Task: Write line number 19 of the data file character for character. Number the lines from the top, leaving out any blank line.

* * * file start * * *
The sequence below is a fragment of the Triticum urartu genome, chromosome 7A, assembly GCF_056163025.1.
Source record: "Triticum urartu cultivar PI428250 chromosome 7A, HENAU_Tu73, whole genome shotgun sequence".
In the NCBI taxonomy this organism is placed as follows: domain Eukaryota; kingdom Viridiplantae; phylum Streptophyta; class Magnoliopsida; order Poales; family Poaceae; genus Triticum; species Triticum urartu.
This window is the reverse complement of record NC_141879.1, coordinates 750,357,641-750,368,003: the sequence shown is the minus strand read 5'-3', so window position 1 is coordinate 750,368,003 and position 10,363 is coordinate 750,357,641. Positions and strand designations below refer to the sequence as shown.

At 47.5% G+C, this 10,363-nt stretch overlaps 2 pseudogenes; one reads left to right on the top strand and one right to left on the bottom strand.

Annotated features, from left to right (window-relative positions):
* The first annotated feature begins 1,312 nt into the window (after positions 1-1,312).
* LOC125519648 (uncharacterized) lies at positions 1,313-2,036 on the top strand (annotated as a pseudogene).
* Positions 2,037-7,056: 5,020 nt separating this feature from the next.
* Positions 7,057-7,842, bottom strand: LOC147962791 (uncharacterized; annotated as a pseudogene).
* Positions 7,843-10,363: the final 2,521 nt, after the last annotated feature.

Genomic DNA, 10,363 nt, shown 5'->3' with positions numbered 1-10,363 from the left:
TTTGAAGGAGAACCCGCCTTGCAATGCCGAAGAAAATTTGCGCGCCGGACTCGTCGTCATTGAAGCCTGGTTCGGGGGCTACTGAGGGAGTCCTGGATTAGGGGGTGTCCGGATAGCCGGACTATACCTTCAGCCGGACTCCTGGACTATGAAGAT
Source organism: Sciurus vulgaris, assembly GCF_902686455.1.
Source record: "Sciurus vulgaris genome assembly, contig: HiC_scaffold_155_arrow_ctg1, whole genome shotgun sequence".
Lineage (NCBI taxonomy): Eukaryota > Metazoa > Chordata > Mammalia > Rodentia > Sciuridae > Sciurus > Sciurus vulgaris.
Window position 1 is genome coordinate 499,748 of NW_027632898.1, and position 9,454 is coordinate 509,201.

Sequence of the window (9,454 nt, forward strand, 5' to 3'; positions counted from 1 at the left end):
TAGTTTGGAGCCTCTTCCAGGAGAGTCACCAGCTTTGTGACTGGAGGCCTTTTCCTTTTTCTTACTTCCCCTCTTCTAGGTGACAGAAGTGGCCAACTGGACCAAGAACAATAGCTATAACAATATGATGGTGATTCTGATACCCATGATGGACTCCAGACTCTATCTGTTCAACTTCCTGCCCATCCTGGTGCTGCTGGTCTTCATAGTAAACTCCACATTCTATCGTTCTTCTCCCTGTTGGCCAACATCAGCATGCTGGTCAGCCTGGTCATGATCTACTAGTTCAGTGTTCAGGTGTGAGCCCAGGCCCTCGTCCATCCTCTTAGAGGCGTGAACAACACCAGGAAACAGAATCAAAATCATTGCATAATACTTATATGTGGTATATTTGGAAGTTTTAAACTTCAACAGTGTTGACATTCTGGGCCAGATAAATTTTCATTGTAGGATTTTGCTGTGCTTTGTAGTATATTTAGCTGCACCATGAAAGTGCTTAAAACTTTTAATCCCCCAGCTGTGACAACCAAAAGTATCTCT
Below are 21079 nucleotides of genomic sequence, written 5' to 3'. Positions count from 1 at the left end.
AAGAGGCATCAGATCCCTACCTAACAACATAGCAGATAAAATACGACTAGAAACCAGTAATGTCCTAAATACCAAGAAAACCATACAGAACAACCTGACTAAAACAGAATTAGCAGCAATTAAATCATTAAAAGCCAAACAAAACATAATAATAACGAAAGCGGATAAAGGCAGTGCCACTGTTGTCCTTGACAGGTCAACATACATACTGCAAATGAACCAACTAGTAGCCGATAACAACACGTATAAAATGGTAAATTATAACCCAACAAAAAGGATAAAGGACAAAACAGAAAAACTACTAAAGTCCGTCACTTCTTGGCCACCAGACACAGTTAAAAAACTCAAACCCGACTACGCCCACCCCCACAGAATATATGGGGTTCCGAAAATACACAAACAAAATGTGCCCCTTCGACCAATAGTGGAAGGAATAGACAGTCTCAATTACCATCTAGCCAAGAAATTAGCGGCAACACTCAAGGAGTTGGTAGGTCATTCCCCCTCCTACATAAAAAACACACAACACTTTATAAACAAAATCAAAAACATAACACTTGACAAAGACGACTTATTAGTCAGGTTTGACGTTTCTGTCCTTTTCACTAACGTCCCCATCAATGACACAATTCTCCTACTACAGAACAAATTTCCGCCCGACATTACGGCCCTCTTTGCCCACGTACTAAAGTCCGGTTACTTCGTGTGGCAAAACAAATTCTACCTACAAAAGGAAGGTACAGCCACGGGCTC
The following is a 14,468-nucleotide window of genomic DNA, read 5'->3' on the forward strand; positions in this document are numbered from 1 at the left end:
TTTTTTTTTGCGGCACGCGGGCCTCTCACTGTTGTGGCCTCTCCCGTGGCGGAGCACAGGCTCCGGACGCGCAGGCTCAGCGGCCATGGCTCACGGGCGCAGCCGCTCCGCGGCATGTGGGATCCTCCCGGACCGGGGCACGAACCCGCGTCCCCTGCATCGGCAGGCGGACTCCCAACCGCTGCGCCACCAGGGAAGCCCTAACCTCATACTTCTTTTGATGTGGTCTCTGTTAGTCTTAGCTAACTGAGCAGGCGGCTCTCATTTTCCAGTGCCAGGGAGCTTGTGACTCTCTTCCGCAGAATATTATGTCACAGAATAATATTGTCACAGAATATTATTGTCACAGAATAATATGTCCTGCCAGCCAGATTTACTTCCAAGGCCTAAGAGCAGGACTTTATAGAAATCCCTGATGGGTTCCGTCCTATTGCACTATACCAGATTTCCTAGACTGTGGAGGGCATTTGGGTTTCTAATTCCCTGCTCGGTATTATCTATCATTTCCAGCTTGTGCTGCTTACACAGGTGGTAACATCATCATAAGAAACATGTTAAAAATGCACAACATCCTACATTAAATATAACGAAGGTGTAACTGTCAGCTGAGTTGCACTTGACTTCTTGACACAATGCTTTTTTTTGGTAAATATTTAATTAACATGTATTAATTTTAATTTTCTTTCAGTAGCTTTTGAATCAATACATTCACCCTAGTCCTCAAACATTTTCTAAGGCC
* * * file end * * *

TAGTTTGGAGCCTCTTCCAGGAGAGTCACCAGCTTTGTGACTGGAGGCCTTTTCCTTTTTCTTACTTCCCCTCTTCTAGGTGACAGAAGTGGCCAACTGGACCAAGAACAATAGCTATAACAATATGATGGTGATTCTGATACCCATGATGGACTCCAGACTCTATCTGTTCAACTTCCTGCCCATCCTGGTGCTGCTGGTCTTCATAGTAAACTCCACATTCTATCGTTCTTCTCCCTGTTGGCCAACATCAGCATGCTGGTCAGCCTGGTCATGATCTACTAGTTCAGTGTTCAGGTGTGAGCCCAGGCCCTCGTCCATCCTCTTAGAGGCGTGAACAACACCAGGAAACAGAATCAAAATCATTGCATAATACTTATATGTGGTATATTTGGAAGTTTTAAACTTCAACAGTGTTGACATTCTGGGCCAGATAAATTTTCATTGTAGGATTTTGCTGTGCTTTGTAGTATATTTAGCTGCACCATGAAAGTGCTTAAAACTTTTAATCCCCCAGCTGTGACAACCAAAAGTATCTCT